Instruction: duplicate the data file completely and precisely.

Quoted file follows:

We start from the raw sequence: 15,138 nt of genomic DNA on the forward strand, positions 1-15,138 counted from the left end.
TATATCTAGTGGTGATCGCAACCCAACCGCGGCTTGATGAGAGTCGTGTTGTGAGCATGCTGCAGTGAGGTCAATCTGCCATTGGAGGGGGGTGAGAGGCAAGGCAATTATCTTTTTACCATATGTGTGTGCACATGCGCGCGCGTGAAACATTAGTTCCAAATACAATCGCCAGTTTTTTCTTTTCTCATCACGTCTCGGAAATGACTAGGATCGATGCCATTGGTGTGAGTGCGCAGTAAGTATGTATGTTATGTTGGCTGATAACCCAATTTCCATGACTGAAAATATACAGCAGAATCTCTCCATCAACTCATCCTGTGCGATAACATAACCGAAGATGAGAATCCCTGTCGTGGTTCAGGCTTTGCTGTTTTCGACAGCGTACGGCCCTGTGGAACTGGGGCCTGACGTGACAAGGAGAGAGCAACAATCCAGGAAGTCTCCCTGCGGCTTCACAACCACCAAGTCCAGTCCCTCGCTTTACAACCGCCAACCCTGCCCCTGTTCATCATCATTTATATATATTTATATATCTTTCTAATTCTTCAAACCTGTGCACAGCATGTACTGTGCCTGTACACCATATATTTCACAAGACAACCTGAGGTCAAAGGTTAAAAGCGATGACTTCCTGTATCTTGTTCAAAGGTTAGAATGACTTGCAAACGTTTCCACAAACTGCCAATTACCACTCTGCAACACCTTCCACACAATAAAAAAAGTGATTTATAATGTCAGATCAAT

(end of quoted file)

We start from the raw sequence: 15,138 nt of genomic DNA on the forward strand, positions 1-15,138 counted from the left end.
TATATCTAGTGGTGATCGCAACCCAACCGCGGCTTGATGAGAGTCGTGTTGTGAGCATGCTGCAGTGAGGTCAATCTGCCATTGGAGGGGGGTGAGAGGCAAGGCAATTATCTTTTTACCATATGTGTGTGCACATGCGCGCGCGTGAAACATTAGTTCCAAATACAATCGCCAGTTTTTTCTTTTCTCATCACGTCTCGGAAATGACTAGGATCGATGCCATTGGTGTGAGTGCGCAGTAAGTATGTATGTTATGTTGGCTGATAACCCAATTTCCATGACTGAAAATATACAGCAGAATCTCTCCATCAACTCATCCTGTGCGATAACATAACCGAAGATGAGAATCCCTGTCGTGGTTCAGGCTTTGCTGTTTTCGACAGCGTACGGCCCTGTGGAACTGGGGCCTGACGTGACAAGGAGAGAGCAACAATCCAGGAAGTCTCCCTGCGGCTTCACAACCACCAAGTCCAGTCCCTCGCTTTACAACCGCCAACCCTGCCCCTGTTCATCATCATTTATATATATTTATATATCTTTCTAATTCTTCAAACCTGTGCACAGCATGTACTGTGCCTGTACACCATATATTTCACAAGACAACCTGAGGTCAAAGGTTAAAAGCGATGACTTCCTGTATCTTGTTCAAAGGTTAGAATGACTTGCAAACGTTTCCACAAACTGCCAATTACCACTCTGCAACACCTTCCACACAATAAAAAAAGTGATTTATAATGTCAGATCAAT